Recent Changes Give Reverse Mortgages a Refreshed Look for Financial Planners

In light of the Reverse Mortgage Stabilization Act of 2013 as well as many other changes to the product, some advisors are realizing how to utilize a reverse mortgage as a retirement planning tool to help people extend their nest eggs once they retire, according to a recent article from Investment News.

This specific strategy is not just for those people who are in dire straits, but for those who want a solid plan to feel more comfortable as they age.

In the San Francisco Bay area, a woman who recently retired had her home paid off at the $600,000 value she purchased it for 12 years ago, but now with the increase of home prices in her area, her home is worth $900,000.


“Rather than take money out of my IRA when it is low, I thought I could take money out of my house when it is high,” said homeowner Carolyn Dayton, in the article.

This is how people are using a reverse mortgage as a retirement strategy. It is most valuable if a person opens a reverse mortgage line of credit at the earliest age possible and preferably when there are low interest rates, the article states.

Some advisors dismissed reverse mortgages in the past, but with these new and creative ways people can potentially use them, they are worth another look to help advisors improve their clients’ retirement security.

Another important aspect to point out, and further educate people on who aren’t familiar with reverse mortgages as retirement tools, is the upfront mortgage insurance premium.

“The upfront mortgage insurance premium has been slashed from 2.5% to 0.5% of the loan amount as long as the borrower taps less than 60% of the available balance in the first year,” the article writes.

Before these changes, reverse mortgages were expensive and only used in cases where there weren’t really any other options left.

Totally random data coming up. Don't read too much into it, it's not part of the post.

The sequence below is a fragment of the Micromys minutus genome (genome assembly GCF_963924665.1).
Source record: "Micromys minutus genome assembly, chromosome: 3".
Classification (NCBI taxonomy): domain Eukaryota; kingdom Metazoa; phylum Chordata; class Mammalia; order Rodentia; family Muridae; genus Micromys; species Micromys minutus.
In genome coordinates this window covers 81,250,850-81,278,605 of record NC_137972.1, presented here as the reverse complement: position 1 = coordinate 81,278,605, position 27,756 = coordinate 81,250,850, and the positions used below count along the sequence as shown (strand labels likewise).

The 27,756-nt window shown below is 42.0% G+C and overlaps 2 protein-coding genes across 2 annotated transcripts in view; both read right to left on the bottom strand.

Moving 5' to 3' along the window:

In the past, there weren’t many people who even carried their mortgage into retirement, the article explains, which is why people may need to start looking into alternatives to handle their mortgages in retirement.

In 1989, of people ages 65 to 74, only 11% of homeowners had a mortgage and the average balance was $29,000. In 2013 though, there were 43% of homeowners from that same age group who were carrying mortgages and the average balance was $136,000.

A study by The American College, cited in the article, found that 83% of people between the ages of 55 and 75 want to stay in their current home as long as possible, but only 14% of those surveyed said they had considered a reverse mortgage.

It all comes down to education. There are advisors out there who still wouldn’t advise a client to even think about a reverse mortgage until they are almost out of funds, but if they were aware of the creative ways it can be used, the perceptions of the product could change drastically and ultimately help people live more comfortably in retirement.

Read more at Investment News.

Written by Alana Stramowski

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